Apparently it was my college day, as my next fare was a SUNY Potsdam student, also headed to a doctor's appointment in Burlington. It was early afternoon when I arrived at Zeki Uzun's off-campus digs. When he stepped into my cab, I noticed his lower lip was swollen and had two or three stitches. As Yogi Berra memorably put it, this was déjà vu all over again.
Before I could open my mouth, Zeki said, "You should see the other guy."
I chuckled at his use of that old chestnut. "Jeez, dude — how'd it happen?"
"Three guys — I'm pretty sure they were students — showed up at my door late last night screaming something about a party and that they wanted in. I told them they had the wrong house, but they were hammered and belligerent. Finally, I stepped outside to confront them — big mistake — and one of them must have swung at me. I never even saw it coming. I think I was actually knocked out for a few seconds. The doctors here said there might be a small bleed in the brain, so they want me to see a neurologist in Burlington."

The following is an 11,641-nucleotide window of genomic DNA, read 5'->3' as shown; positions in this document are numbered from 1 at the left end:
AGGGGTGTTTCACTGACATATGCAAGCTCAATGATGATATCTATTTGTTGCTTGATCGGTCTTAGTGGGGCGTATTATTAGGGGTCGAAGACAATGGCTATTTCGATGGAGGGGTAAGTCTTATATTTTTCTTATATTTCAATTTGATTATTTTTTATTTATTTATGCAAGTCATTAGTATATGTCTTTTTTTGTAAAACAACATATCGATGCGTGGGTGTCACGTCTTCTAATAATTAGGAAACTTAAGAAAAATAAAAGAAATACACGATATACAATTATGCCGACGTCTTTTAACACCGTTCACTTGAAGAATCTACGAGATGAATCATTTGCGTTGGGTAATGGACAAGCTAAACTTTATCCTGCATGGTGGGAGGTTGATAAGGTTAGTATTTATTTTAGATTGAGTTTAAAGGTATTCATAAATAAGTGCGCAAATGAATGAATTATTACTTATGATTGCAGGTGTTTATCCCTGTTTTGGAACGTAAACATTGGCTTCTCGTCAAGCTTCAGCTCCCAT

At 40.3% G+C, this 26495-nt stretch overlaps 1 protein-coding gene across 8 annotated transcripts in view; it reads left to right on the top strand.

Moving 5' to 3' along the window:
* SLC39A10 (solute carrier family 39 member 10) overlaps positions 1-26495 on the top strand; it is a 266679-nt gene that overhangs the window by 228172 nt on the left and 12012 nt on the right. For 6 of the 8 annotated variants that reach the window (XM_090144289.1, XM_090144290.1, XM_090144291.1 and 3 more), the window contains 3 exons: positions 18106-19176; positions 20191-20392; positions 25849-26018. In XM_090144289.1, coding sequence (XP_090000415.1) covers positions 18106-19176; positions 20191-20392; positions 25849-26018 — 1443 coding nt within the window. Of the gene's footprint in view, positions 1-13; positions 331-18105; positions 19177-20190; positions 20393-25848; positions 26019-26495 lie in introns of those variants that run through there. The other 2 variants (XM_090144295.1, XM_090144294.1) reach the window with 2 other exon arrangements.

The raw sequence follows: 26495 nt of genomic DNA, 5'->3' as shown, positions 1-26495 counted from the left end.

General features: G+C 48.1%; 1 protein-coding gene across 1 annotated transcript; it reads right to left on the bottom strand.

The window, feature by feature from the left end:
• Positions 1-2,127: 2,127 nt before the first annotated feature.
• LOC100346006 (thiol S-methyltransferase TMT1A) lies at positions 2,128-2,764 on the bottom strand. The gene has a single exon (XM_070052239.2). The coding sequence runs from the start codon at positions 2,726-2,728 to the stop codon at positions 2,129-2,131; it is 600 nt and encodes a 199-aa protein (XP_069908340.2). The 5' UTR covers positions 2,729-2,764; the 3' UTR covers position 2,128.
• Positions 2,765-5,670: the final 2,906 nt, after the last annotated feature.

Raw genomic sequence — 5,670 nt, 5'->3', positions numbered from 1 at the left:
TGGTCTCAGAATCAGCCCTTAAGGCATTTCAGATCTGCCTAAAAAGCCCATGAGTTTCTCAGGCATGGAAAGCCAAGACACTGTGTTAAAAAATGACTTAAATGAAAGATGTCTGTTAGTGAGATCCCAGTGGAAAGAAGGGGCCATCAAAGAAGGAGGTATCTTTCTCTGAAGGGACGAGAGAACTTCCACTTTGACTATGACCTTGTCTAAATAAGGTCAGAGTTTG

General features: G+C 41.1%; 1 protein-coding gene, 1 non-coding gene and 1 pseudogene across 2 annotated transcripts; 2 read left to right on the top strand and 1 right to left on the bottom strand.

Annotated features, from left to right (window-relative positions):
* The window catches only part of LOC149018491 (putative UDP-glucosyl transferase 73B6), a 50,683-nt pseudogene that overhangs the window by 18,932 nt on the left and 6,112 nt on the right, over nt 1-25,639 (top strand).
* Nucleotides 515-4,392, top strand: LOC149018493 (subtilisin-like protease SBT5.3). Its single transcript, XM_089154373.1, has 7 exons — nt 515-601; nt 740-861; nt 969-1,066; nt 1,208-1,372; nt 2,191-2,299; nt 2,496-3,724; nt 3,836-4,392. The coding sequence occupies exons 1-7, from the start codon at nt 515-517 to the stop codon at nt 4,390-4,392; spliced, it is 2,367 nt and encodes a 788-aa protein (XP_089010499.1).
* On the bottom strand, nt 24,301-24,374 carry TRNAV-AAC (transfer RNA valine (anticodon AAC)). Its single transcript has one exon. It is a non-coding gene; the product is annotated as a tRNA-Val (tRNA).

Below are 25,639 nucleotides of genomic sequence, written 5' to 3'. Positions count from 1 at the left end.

This is crazy! I thought. What are the odds?
"Your heritage is Middle Eastern, right? I said. "Do you think that was the motivation?"
"Not really," Zeki replied. "They were just drunk and stupid. Where the racial thing comes into play is these three white guys knew they could get away with it."
"I see what you're saying. Like, if you were involved in an incident like this, they'd be calling out the SWAT team."
I flashed on our president. He has spent two years signaling permission for, if not actively encouraging, just this kind of behavior. It's as if he's opened the Pandora's box of America's dark soul.
"If you don't mind me asking, are you first generation?"
"I am. My parents emigrated here from Kurdistan. My dad is a petroleum engineer."
"Do you have any siblings?"
"Yeah, I have 13 brothers and sisters."
"Did you say 13? Your poor mother!"
"Yes, she's a champ, all right. It's actually quite common for Kurds to have large families. Granted, 14 kids is kind of, let's say, pushing the envelope."